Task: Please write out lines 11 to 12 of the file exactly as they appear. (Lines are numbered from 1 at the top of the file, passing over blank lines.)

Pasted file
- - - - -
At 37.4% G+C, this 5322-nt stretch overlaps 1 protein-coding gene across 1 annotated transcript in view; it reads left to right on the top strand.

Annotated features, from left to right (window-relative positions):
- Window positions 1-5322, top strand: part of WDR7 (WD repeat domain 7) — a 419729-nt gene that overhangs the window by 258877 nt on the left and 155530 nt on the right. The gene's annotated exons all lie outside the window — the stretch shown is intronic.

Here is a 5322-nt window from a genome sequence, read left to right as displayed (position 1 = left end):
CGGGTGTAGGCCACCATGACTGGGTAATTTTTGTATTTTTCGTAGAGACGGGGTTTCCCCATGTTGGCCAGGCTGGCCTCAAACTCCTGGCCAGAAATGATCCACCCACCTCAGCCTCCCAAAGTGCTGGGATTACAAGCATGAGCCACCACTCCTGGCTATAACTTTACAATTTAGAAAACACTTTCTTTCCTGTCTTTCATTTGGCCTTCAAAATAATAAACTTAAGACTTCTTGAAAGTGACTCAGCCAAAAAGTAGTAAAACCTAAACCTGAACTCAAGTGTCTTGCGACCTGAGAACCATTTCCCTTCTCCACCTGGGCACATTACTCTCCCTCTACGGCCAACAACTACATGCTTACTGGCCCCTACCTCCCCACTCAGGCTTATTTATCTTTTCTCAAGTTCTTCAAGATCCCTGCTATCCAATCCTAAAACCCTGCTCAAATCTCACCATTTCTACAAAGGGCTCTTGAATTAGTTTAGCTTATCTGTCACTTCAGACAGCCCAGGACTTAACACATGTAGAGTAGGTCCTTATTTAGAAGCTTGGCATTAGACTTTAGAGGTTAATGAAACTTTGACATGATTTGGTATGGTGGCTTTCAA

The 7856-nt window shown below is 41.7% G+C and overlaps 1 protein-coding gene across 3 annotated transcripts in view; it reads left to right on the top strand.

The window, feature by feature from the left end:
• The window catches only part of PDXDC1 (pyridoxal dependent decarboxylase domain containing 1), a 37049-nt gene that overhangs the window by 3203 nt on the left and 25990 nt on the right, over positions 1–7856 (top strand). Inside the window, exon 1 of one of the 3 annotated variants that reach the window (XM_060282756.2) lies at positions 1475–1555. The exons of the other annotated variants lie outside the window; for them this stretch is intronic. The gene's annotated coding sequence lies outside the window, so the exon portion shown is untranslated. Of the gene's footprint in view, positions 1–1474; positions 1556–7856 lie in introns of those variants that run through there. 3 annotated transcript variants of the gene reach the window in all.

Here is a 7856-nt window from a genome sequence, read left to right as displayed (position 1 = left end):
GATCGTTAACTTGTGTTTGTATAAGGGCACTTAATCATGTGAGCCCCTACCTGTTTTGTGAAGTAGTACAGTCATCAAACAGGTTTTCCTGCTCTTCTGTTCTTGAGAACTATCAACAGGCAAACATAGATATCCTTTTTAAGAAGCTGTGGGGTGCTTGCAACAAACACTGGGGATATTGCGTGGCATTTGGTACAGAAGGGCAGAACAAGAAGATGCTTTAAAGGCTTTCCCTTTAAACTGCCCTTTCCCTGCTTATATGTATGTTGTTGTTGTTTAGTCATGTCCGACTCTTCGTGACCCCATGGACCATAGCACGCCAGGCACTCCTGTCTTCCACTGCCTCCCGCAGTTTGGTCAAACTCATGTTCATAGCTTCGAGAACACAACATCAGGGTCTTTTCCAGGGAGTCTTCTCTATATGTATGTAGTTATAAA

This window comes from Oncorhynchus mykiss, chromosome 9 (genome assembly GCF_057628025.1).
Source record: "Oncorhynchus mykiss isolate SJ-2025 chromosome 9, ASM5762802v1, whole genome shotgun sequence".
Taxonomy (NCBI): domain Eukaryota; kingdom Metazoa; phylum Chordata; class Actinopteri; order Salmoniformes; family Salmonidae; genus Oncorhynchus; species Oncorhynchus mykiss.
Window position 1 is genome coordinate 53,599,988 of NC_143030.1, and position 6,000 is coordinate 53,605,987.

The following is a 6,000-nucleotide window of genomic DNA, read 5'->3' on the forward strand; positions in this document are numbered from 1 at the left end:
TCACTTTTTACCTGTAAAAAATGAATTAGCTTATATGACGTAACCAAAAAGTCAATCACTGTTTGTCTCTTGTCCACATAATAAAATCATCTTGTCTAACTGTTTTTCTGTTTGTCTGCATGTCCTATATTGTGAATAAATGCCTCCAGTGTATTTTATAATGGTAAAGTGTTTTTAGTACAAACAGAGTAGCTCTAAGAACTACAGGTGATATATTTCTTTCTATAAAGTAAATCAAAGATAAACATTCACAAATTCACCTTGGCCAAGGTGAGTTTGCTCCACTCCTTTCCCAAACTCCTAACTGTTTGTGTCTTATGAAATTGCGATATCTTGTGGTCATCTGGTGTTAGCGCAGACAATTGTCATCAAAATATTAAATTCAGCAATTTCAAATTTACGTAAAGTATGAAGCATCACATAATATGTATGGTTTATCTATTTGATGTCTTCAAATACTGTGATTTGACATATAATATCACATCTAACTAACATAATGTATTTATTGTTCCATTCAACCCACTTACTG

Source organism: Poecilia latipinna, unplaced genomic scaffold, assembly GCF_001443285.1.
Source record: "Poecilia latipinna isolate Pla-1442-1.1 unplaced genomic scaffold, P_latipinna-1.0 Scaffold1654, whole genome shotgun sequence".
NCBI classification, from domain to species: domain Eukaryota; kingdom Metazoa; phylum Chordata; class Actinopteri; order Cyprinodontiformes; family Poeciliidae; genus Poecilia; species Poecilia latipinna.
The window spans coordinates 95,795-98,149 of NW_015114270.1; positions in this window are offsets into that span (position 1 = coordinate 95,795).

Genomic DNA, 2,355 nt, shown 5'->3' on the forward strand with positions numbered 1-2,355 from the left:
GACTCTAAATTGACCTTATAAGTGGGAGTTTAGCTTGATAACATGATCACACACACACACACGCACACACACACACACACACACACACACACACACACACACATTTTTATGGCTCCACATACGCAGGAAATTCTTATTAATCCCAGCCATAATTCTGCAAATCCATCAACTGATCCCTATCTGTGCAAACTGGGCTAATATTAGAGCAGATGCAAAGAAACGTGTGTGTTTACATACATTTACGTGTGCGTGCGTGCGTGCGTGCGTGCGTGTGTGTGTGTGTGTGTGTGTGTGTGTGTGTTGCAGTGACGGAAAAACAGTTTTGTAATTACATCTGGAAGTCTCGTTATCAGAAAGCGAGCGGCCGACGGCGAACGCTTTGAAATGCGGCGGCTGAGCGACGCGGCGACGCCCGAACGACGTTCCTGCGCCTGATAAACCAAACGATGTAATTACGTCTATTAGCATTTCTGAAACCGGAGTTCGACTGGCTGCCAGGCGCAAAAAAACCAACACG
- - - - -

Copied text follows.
This window comes from Oncorhynchus mykiss, chromosome 9 (genome assembly GCF_057628025.1).
Source record: "Oncorhynchus mykiss isolate SJ-2025 chromosome 9, ASM5762802v1, whole genome shotgun sequence".